Masato, a seemingly typical high school student, has his life turned upside-down when he is suddenly arrested without explanation, after which his parents show up and tell him they aren't ... See full summary »
A sendup of the stereo-typical Japanese family: dad is a salaryman jerk, unable to relate to anyone; mom is a hopeless housewife; the older son is a moderate academic success; but the ... See full summary »
In the year 2039, mankind has found a pure, clean, and infinetly recyclable power source known as the Shizuma Drive. It has served its purpose well, until now. Big Fire, a power-mad underworld organization, has found a way of making all Shizuma Drives inoperable. Luckily, a branch of InterPol, known as the Experts of Justice, have discovered this scheme. Now only Daisaku Kusama, a young Expert member, must control Giant Robo to battle the evils of Big Fire. Written by
Chuck "Dark-Side" Williamson
I fell in love with this series from the very first opening frames. After having seen countless animes with interchangeable characters, plots and visual styles, Giant Robo was an unexpected masterpiece. At first glance it looks retro, but nothing can be further from the truth. If anything, Giant Robo is ahead of its time (or perhaps one of the only ones on time). Highly stylized (to say the least), Giant Robo eeks every scrap of possibility out of its animated format. There is no attempt to recreate reality here. Characters have incredibly long, thin legs (and--in one case--nose), run faster than cars and have super powers way cooler than anything else I've ever seen. The soundtrack is outstanding in an original sort of way (opera!) and the pacing keeps viewers on the edge of their seats.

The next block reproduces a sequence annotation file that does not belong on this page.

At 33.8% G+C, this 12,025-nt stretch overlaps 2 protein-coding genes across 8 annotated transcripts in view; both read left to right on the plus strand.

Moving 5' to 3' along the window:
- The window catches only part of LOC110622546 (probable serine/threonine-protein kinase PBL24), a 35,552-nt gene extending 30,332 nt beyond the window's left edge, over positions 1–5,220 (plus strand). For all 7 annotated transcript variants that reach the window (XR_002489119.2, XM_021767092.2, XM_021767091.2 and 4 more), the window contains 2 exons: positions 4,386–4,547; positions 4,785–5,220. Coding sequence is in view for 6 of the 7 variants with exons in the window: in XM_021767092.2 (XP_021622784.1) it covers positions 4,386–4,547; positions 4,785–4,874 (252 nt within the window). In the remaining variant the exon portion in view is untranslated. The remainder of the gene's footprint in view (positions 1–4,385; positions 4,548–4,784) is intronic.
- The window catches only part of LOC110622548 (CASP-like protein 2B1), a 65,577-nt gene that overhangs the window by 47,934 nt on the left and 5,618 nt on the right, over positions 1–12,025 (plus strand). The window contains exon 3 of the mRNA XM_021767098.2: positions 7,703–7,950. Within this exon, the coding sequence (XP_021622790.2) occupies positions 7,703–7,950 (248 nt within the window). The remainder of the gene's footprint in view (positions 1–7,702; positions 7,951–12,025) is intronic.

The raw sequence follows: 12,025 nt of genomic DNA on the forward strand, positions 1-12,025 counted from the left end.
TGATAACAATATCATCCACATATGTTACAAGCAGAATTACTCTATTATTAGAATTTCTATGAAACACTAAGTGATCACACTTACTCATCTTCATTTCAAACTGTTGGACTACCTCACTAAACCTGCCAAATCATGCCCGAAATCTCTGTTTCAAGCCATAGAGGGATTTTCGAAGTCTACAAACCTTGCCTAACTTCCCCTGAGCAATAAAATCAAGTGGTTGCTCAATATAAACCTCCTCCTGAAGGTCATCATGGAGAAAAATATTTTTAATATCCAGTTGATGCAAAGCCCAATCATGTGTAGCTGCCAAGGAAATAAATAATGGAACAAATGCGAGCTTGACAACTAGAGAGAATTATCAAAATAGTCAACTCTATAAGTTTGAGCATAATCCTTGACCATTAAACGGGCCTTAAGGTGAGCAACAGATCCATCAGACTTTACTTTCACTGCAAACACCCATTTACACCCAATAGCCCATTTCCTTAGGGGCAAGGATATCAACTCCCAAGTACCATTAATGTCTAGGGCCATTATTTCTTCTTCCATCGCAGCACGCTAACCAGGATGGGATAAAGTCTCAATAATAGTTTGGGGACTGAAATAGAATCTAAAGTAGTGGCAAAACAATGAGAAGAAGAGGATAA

My biggest gripe with the anime is with the characters. While I found many of them to be interesting and likable a few of the main characters were a bit too typical for my tastes The protagonist boy, female lead and the master villain all seemed to be characters I had seen before. However, nearly all of the secondary characters make up for this single flaw.
What Giant Robo does have is great style and enough audacity to try something new. In each of the seven episodes there are numerous breaks from anime convention that set this anime apart from most others. Unfortunately, to go into details would spoil just about everything. Plot twists abound and Giant Robo does feature one of the most powerful endings I have ever seen.
I could go on and on about this anime, but that would be pointless. If I haven't convinced you by now to see it, I'm not going to. And if you've already seen it, you'd just agree with me.
Personally, it ranks as my second favorite anime (following the flawless Mononoke Hime).
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